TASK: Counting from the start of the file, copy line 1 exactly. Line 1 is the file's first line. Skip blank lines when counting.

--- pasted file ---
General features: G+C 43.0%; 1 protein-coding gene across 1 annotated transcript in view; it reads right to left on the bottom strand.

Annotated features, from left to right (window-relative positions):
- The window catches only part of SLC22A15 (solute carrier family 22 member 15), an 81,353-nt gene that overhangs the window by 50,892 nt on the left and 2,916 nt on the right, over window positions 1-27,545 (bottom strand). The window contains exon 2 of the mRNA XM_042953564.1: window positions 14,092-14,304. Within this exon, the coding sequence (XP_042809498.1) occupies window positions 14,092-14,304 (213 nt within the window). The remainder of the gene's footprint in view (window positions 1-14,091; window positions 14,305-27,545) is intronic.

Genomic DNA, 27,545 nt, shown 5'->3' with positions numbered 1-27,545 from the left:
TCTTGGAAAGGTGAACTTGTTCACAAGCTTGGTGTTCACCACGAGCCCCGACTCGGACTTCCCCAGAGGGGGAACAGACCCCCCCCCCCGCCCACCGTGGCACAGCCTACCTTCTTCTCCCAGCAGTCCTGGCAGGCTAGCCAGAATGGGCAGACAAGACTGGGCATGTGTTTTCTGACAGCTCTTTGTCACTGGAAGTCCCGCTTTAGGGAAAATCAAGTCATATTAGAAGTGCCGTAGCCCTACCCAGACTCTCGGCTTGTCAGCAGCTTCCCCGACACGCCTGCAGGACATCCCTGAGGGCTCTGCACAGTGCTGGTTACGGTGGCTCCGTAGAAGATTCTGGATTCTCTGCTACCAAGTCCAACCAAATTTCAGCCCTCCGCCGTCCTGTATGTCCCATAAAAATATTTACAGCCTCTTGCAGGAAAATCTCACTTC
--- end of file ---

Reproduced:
General features: G+C 43.0%; 1 protein-coding gene across 1 annotated transcript in view; it reads right to left on the bottom strand.